You can link to the book trailer for this novel. I try really hard not to be preachy. Betty Lynne is supposed to be a very layered woman, but through I didn't realize that this was christian fiction when i requested it on early reviewers, so I was slightly worried that it would be too preachy for me. I enjoyed getting to know Suzanne and Mike, and even the considerably off-kilter Betty Lynne and some of her neighbors. Suzanne returns to her childhood home to reconcile the differences between her parents - only to find that her mother has told the town that her father had died. A fresh, clever look at the audacity of love that forgives. Suzanne is horrified when she realizes that its her father that died.
Based on the story and the humor, I felt that this book does have a lot to offer. I enjoyed the idea of Betty Lynne throwing a funeral for her not dead husband because she wishes he was dead after he leaves their marriage. Even though, there will be consequences in her future. When Suzanne Mullins, forty-two, gets the call from her father to come back home to Texas because her mother has gone off the deep end, she knows it will mean having to look at the faulty foundations of their marriage as well as her own. To me, the religious statements seemed forced and awkward.
Maybe Linda Lou Hoover has lost some of her suction on gossip, letting bits and pieces slip away. I felt that often scenes would repeat, with only minor variations. My editor really liked it when I suggested the change. As far as the Christian element goes, it wasn't pushed enough to make me dislike the book, but there were passages that were over-the-top for general or women's fiction, and I mostly rolled my eyes and skimmed past. Wish I could just be serious or just funny.
Mike flies out to be with Suzanne, bringing their fifteen year old son with him. When not chasing vampires through the darkened recesses of Deep in the heart not only describes where Leanna Ellis lives in Texas but also the way she writes. Silence throbs in my ear. Overall, I what I liked about the novel is the part that runs deep and what I disliked is a part that can be fixed with editing without tossing the whole thing. The concept was just too wacky for me: When her husband of more than 40 years wants a divorce, Betty Lynne Davidson declares him dead, publishes his obituary and starts planning his funeral. Does this come easily to you, or is it a difficult balancing act? The message that came out at the end was very good and very clear.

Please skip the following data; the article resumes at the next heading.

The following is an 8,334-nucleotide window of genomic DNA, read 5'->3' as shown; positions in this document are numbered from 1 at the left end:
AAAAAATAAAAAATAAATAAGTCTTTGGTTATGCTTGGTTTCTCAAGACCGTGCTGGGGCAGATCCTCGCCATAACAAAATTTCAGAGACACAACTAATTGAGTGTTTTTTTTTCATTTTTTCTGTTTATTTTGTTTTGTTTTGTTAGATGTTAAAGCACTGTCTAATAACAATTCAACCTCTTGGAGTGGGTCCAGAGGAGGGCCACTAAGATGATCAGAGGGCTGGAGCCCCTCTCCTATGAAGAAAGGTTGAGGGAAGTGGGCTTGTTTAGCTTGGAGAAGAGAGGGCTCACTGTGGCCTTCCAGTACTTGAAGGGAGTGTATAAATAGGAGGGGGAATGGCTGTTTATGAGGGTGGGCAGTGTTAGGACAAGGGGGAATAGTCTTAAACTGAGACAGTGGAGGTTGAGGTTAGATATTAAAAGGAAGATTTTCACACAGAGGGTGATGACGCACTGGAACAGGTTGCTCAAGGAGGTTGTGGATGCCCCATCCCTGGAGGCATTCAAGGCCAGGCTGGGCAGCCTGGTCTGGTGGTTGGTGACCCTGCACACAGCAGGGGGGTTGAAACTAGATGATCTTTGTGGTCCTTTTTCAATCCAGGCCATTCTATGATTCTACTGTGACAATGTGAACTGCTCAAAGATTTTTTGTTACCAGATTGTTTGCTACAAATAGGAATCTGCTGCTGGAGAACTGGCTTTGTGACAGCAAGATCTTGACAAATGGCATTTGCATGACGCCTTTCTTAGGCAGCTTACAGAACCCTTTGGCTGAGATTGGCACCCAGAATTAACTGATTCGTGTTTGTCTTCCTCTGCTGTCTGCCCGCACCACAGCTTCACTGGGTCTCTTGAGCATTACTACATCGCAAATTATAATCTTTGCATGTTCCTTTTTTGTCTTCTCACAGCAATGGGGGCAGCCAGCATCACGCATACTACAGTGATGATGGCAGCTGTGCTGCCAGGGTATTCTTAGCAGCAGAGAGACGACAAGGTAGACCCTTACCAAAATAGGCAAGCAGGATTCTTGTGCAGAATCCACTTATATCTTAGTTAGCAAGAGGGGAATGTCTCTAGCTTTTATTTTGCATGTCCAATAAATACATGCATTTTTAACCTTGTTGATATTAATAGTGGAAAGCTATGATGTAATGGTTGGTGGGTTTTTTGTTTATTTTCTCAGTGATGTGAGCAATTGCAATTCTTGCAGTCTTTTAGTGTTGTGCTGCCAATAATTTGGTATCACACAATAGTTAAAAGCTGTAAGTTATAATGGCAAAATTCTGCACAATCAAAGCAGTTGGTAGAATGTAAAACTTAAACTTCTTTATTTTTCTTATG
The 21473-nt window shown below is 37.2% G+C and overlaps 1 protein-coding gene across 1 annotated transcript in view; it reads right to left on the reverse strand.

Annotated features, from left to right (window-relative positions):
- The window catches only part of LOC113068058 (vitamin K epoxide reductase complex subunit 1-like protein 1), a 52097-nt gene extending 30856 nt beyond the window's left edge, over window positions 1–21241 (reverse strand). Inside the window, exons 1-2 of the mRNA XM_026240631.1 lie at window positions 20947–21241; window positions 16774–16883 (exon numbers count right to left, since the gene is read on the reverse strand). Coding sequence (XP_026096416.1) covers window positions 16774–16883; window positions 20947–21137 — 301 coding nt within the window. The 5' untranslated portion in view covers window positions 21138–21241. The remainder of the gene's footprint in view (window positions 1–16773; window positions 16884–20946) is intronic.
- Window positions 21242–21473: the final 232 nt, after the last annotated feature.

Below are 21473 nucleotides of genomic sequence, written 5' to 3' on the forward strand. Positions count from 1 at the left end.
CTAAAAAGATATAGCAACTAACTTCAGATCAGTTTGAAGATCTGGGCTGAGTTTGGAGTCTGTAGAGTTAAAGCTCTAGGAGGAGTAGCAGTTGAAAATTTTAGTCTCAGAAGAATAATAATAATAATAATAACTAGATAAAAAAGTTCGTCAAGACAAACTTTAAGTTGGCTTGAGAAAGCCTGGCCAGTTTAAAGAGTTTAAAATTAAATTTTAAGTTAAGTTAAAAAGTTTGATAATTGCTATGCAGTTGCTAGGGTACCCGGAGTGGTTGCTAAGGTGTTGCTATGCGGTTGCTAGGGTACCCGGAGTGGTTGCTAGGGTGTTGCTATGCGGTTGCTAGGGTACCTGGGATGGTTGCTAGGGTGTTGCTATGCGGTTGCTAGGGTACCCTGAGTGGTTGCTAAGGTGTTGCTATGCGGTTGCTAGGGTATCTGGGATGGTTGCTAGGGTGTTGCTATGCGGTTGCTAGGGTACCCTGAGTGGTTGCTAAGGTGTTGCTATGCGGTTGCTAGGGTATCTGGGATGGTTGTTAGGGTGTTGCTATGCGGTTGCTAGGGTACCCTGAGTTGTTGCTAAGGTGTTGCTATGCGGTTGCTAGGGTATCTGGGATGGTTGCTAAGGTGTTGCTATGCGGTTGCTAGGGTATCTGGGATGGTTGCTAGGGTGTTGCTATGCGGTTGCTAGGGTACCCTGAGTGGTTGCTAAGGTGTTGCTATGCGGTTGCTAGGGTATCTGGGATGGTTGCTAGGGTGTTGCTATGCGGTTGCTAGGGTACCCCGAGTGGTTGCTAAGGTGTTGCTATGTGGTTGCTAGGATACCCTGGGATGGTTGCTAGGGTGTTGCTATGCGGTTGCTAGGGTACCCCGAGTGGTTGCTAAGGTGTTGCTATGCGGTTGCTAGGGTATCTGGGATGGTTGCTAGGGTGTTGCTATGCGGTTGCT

They jump off the page and remind you of people, or parts of people you know. Looking her past in the eye once and for all, Suzanne hopes that trusting in God's love and mercy will set all of this craziness straight. So, is the Young Texas Reader which specialized on books and such things for the youngest to the teenagers. This book had a good storyline that kept you going. So, she flies to Texas to be there for her mother. You're a cheeky possum Chloe-Anne! A lot of my ideas start with a question. But her father isn't dead.
I never was able to fully get into this book. When Suzanne Mullins, forty-two, gets the call from her father to come back home to Texas, she knows it will mean having to look at the faulty foundations of her parents' marriage as well as her own. Now I realize it was probably a good decision. As if I could reach out and touch my father, I straighten the corner of the white wooden frame holding the picture of Oliver grinning in front of a spectacular, if not lopsided, castle. Another time, she cordoned off part of the house, designated each side his and hers. Leanna Ellis has a gift for storytelling and for quirky, fun, eccentric characters entirely true to the human experience. Immediately it belches, and wet, goopy grounds pour out over the carafe.
When Suzanne Mullins, forty-two, gets the call from her father to come back home to Texas because her mother has gone off the deep end, she knows it will mean having to look at the faulty foundations of their marriage as well as her own. You know, I think we all have things in our past. Looking her past in the eye once and for all, Suzanne hopes that trusting in God's love and mercy will set all of this craziness straight. Betty Lynne Davidson is planning her husband's funeral while overlooking one thing: he's not dead. A fresh, clever look at the audacity of love that forgives. I stick to the way I learned even if it is longer.
The story for Elvis came long before Elvis ever entered the story. Knocked unconscious by the storm, she awakes three months later at a recovery. Will's Texana Monthly may carry material from either blog, but extends itself beyond those, especially for longer compilations or treatments. Unfortunately, the Christian aspect of this book did not flow easily into the story. Suzanne hasn't been back to her hometown of Luckenbach, Texas say it out loud to get the title, which also refers to numerous characters in years. Do you typically come up with the story idea first, then the title? When not chasing vampires through the darkened recesses of her mind or roping and riding along with her characters through sun-drenched plains, she stays busy driving her children to their multitude of activities, figuring out what to make for dinner or where to order takeout , chasing her menagerie of crazy pets around the house, and researching the next idea.